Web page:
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Jason M. v. Berryhill

United States District Court, D. Oregon

May 21, 2019

JASON M., [1] Plaintiff,
NANCY A. BERRYHILL, Acting Commissioner of Social Security, Defendant.


          Michael J. McShane United States District Judge

         Plaintiff Jason M. brings this action for judicial review of a final decision of the Commissioner of Social Security (“Commissioner”) denying his application for disability insurance benefits (“DIB”) and supplemental security income (“SSI”) under Title II of the Social Security Act. This Court has jurisdiction under 42 U.S.C. §§ 405(g) and 1383(c)(3).

         The issues before this Court are whether: (1) the Administrative Law Judge's (“ALJ's”) decision is supported by substantial evidence in light of new evidence submitted to the Appeals Council; (2) the ALJ gave clear and convincing reasons for rejecting Plaintiff's testimony; and (3) the ALJ gave germane reasons for disregarding the lay witness's testimony.

         Because there is substantial evidence in the record to support the ALJ's findings, the Commissioner's decision is AFFIRMED.


         Plaintiff applied for DIB and SSI on May 21, 2014, alleging disability since August 29, 2008. Tr. 19, 212-24. Both claims were denied initially and upon reconsideration. Tr. 19, 70, 71, 94, 95. Plaintiff timely requested a hearing before an ALJ and appeared before the Honorable Rudolph Murgo on April 5, 2017. Tr. 19, 40-69. ALJ Murgo denied Plaintiff's claim by a written decision dated May 17, 2017. Tr. 16-30. Plaintiff sought review from the Appeals Council and was denied on December 6, 2017, rendering the ALJ's decision final. Tr. 1-6. Plaintiff now seeks judicial review of the ALJ's decision.

         Plaintiff was 31 years old at the time of his alleged disability onset and 40 at the time of his hearing. See tr. 40, 212, 219. Plaintiff completed high school and worked as a banquet server, assistant director of catering, appliance technician, and electronic appliances sales associate. Tr. 28, 47, 65-67, 250. Plaintiff alleges disability due to metastatic thyroid cancer, stage 1 thyroid carcinoma cancer, nerve damage, calcium deficit, thyroid removal, migraines, nausea, brain cyst, trigeminal neuralgia, chronic leg pain, eye problems, and chronic nausea. Tr. 72, 241.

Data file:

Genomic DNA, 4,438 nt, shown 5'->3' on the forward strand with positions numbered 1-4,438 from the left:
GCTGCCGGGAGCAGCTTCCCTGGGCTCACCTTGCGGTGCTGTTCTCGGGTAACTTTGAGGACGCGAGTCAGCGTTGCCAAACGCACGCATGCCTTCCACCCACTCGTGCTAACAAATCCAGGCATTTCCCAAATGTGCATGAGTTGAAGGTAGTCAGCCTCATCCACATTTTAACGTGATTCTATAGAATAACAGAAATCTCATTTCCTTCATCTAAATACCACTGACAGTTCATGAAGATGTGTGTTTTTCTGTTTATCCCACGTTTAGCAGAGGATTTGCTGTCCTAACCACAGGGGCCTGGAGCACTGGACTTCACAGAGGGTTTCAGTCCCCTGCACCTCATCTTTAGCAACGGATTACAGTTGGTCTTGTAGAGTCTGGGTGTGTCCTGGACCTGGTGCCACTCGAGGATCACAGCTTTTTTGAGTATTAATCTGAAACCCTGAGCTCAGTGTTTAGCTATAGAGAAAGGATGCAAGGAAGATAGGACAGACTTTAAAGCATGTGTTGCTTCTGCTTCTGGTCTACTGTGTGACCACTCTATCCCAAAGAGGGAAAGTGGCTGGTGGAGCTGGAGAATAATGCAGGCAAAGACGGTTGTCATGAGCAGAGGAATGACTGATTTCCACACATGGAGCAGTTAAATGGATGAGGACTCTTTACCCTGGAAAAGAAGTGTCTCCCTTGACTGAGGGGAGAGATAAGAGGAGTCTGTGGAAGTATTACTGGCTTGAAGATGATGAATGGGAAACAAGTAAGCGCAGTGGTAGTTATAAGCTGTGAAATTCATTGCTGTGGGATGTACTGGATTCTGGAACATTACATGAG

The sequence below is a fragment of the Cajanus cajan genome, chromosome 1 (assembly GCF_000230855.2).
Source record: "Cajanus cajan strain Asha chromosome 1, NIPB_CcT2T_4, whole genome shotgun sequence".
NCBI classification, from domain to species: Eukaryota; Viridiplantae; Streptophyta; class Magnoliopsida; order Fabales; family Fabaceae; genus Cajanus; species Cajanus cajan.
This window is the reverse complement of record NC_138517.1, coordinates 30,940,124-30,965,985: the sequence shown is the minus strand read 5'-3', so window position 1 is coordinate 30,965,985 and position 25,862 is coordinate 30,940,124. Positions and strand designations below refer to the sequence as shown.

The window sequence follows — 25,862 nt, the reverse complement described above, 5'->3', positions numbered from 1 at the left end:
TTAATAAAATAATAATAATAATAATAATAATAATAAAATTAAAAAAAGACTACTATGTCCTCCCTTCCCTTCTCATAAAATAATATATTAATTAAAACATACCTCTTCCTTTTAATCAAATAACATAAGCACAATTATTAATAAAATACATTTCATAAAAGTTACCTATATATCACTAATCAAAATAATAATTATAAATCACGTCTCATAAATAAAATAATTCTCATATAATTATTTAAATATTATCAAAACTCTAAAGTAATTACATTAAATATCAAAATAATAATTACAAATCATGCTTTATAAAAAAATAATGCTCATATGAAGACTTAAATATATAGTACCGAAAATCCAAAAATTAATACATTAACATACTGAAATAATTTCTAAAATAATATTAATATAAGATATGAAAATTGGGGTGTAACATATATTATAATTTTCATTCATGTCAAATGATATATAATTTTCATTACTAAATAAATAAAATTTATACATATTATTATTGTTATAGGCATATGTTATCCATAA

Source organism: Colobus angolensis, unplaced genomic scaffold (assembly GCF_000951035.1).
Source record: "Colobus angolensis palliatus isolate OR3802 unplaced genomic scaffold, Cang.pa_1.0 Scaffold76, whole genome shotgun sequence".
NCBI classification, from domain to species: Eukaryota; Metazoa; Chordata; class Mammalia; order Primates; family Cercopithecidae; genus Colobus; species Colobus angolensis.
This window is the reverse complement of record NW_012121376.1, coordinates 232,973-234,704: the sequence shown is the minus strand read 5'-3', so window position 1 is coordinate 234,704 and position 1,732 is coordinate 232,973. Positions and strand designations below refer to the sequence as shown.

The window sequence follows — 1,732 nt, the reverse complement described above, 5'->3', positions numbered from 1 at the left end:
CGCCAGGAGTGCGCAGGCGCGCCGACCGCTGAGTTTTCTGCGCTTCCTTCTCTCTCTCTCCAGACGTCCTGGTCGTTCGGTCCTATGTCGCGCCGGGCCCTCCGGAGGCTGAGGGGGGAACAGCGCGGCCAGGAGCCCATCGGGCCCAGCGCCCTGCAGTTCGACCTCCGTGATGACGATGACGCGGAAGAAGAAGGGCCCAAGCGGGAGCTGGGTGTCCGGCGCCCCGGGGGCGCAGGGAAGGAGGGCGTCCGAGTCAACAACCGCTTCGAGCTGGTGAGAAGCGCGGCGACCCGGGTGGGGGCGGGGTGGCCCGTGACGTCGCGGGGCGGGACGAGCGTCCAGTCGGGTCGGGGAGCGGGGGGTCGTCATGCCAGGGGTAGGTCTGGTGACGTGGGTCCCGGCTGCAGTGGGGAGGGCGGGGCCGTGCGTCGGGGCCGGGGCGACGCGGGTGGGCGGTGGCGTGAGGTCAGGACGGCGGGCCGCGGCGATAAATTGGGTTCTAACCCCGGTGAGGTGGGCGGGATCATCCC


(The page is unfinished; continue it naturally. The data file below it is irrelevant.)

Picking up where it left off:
The reviewing court shall affirm the Commissioner's decision if the decision is based on proper legal standards and the legal findings are supported by substantial evidence in the record. See 42 U.S.C. § 405(g); Batson v. Comm'r of Soc. Sec. Admin., 359 F.3d 1190, 1193 (9th Cir. 2004). “Substantial evidence is ‘more than a mere scintilla but less than a preponderance; it is such relevant evidence as a reasonable mind might accept as adequate to support a conclusion.'” Hill v. Astrue, 698 F.3d 1153, 1159 (9th Cir. 2012) (quoting Sandgathe v. Chater, 108 F.3d 978, 980 (9th Cir. 1997)). To determine whether substantial evidence exists, the court reviews the administrative record as a whole, weighing both the evidence that supports and that which detracts from the ALJ's conclusion. Davis v. Heckler, 868 F.2d 323, 326 (9th Cir. 1989) (citing Martinez v. Heckler, 807 F.2d 771, 772 (9th Cir. 1986)). “‘If the evidence can reasonably support either affirming or reversing,' the reviewing court ‘may not substitute its judgment' for that of the Commissioner.” Gutierrez v. Comm'r of Soc. Sec. Admin., 740 F.3d 519, 523 (9th Cir. 2014) (quoting Reddick v. Chater, 157 F.3d 715, 720-21 (9th Cir. 1996)).